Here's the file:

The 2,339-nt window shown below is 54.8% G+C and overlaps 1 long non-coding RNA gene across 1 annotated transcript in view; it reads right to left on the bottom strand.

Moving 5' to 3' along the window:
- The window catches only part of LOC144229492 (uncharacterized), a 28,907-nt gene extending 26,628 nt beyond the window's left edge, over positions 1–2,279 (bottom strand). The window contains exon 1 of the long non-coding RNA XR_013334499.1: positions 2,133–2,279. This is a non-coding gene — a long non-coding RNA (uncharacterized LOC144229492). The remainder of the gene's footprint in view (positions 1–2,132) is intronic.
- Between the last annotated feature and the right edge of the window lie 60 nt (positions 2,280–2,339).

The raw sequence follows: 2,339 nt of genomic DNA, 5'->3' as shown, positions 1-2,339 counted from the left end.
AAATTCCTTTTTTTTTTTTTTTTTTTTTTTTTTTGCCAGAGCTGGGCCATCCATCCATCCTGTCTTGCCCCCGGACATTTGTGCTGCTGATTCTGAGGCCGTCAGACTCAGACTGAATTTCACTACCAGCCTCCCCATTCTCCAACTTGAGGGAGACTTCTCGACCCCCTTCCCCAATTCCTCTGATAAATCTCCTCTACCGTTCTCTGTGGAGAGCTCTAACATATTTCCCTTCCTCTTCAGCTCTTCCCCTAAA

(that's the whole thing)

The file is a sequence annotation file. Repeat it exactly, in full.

The 2,339-nt window shown below is 54.8% G+C and overlaps 1 long non-coding RNA gene across 1 annotated transcript in view; it reads right to left on the bottom strand.

Moving 5' to 3' along the window:
- The window catches only part of LOC144229492 (uncharacterized), a 28,907-nt gene extending 26,628 nt beyond the window's left edge, over positions 1–2,279 (bottom strand). The window contains exon 1 of the long non-coding RNA XR_013334499.1: positions 2,133–2,279. This is a non-coding gene — a long non-coding RNA (uncharacterized LOC144229492). The remainder of the gene's footprint in view (positions 1–2,132) is intronic.
- Between the last annotated feature and the right edge of the window lie 60 nt (positions 2,280–2,339).

The raw sequence follows: 2,339 nt of genomic DNA, 5'->3' as shown, positions 1-2,339 counted from the left end.
AAATTCCTTTTTTTTTTTTTTTTTTTTTTTTTTTGCCAGAGCTGGGCCATCCATCCATCCTGTCTTGCCCCCGGACATTTGTGCTGCTGATTCTGAGGCCGTCAGACTCAGACTGAATTTCACTACCAGCCTCCCCATTCTCCAACTTGAGGGAGACTTCTCGACCCCCTTCCCCAATTCCTCTGATAAATCTCCTCTACCGTTCTCTGTGGAGAGCTCTAACATATTTCCCTTCCTCTTCAGCTCTTCCCCTAAA